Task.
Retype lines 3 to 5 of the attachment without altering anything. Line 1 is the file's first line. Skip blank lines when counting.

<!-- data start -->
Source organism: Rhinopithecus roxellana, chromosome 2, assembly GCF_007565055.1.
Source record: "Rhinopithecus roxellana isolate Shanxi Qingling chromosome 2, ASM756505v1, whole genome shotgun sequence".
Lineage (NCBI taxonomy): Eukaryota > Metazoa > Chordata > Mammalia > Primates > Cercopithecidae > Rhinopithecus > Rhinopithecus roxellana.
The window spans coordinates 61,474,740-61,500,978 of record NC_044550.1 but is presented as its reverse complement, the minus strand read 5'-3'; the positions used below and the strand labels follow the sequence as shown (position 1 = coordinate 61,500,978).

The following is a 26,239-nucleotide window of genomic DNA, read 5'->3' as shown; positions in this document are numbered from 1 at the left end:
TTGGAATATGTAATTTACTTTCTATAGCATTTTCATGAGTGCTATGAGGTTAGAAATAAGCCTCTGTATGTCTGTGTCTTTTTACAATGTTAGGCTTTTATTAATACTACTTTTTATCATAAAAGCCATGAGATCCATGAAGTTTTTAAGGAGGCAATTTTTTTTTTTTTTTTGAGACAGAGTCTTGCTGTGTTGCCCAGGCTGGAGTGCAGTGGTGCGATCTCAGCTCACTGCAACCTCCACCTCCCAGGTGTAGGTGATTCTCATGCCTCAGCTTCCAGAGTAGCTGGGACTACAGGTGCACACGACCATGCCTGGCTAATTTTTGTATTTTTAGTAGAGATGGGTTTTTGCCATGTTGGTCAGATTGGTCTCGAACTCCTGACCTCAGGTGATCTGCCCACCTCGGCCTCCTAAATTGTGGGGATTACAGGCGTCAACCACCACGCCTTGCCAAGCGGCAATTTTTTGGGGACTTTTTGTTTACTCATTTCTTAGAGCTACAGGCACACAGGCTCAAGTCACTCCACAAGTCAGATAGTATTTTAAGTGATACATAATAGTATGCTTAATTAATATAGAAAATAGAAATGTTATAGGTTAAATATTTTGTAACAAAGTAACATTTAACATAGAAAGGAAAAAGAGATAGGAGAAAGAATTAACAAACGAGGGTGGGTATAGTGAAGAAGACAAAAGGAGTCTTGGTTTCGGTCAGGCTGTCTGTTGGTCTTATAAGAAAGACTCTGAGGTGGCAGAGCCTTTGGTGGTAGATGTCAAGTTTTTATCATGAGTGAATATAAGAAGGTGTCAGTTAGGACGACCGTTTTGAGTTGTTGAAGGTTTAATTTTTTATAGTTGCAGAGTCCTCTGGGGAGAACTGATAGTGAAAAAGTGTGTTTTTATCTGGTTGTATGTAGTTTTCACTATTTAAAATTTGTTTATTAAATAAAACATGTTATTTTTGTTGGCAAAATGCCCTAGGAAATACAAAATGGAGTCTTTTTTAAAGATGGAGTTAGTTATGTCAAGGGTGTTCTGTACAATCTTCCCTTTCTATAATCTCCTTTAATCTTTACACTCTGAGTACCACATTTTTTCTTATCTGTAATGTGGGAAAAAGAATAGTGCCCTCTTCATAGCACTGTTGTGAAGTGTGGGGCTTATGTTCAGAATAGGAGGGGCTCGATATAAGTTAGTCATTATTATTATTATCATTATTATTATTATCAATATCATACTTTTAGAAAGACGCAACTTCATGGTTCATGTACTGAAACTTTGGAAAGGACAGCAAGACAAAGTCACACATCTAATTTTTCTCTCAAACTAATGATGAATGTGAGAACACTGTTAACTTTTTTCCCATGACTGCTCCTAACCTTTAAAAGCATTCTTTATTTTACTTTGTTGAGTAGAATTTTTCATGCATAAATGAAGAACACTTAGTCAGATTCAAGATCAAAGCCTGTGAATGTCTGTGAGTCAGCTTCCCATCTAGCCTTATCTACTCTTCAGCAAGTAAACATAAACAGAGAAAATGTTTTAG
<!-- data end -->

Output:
Lineage (NCBI taxonomy): Eukaryota > Metazoa > Chordata > Mammalia > Primates > Cercopithecidae > Rhinopithecus > Rhinopithecus roxellana.
The window spans coordinates 61,474,740-61,500,978 of record NC_044550.1 but is presented as its reverse complement, the minus strand read 5'-3'; the positions used below and the strand labels follow the sequence as shown (position 1 = coordinate 61,500,978).

The following is a 26,239-nucleotide window of genomic DNA, read 5'->3' as shown; positions in this document are numbered from 1 at the left end: